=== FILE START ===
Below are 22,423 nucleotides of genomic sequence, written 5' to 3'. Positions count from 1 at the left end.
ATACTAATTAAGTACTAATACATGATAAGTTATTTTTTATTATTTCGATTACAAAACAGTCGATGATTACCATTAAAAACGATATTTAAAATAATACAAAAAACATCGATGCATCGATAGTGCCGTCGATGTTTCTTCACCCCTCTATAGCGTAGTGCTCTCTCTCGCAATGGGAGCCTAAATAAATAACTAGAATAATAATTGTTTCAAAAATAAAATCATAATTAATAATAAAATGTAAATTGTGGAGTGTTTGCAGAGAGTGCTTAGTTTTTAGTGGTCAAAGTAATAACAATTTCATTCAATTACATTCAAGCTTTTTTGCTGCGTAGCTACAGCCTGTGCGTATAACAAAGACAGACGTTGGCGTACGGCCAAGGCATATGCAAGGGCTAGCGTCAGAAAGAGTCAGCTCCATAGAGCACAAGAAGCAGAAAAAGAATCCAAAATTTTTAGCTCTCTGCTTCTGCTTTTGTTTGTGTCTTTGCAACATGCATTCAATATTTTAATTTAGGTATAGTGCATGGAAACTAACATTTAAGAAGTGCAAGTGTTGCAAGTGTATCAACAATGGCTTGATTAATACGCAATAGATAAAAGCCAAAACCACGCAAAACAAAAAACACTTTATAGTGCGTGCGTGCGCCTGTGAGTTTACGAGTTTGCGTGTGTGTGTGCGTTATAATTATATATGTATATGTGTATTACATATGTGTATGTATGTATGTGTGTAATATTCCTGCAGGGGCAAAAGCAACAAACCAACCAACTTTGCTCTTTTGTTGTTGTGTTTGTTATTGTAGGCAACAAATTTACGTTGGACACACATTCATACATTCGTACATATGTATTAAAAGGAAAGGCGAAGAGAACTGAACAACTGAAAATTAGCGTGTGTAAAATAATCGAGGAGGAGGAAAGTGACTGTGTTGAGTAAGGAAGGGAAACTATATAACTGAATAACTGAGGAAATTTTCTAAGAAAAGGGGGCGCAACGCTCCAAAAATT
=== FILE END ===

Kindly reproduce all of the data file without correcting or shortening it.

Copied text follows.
Below are 22,423 nucleotides of genomic sequence, written 5' to 3'. Positions count from 1 at the left end.
ATACTAATTAAGTACTAATACATGATAAGTTATTTTTTATTATTTCGATTACAAAACAGTCGATGATTACCATTAAAAACGATATTTAAAATAATACAAAAAACATCGATGCATCGATAGTGCCGTCGATGTTTCTTCACCCCTCTATAGCGTAGTGCTCTCTCTCGCAATGGGAGCCTAAATAAATAACTAGAATAATAATTGTTTCAAAAATAAAATCATAATTAATAATAAAATGTAAATTGTGGAGTGTTTGCAGAGAGTGCTTAGTTTTTAGTGGTCAAAGTAATAACAATTTCATTCAATTACATTCAAGCTTTTTTGCTGCGTAGCTACAGCCTGTGCGTATAACAAAGACAGACGTTGGCGTACGGCCAAGGCATATGCAAGGGCTAGCGTCAGAAAGAGTCAGCTCCATAGAGCACAAGAAGCAGAAAAAGAATCCAAAATTTTTAGCTCTCTGCTTCTGCTTTTGTTTGTGTCTTTGCAACATGCATTCAATATTTTAATTTAGGTATAGTGCATGGAAACTAACATTTAAGAAGTGCAAGTGTTGCAAGTGTATCAACAATGGCTTGATTAATACGCAATAGATAAAAGCCAAAACCACGCAAAACAAAAAACACTTTATAGTGCGTGCGTGCGCCTGTGAGTTTACGAGTTTGCGTGTGTGTGTGCGTTATAATTATATATGTATATGTGTATTACATATGTGTATGTATGTATGTGTGTAATATTCCTGCAGGGGCAAAAGCAACAAACCAACCAACTTTGCTCTTTTGTTGTTGTGTTTGTTATTGTAGGCAACAAATTTACGTTGGACACACATTCATACATTCGTACATATGTATTAAAAGGAAAGGCGAAGAGAACTGAACAACTGAAAATTAGCGTGTGTAAAATAATCGAGGAGGAGGAAAGTGACTGTGTTGAGTAAGGAAGGGAAACTATATAACTGAATAACTGAGGAAATTTTCTAAGAAAAGGGGGCGCAACGCTCCAAAAATT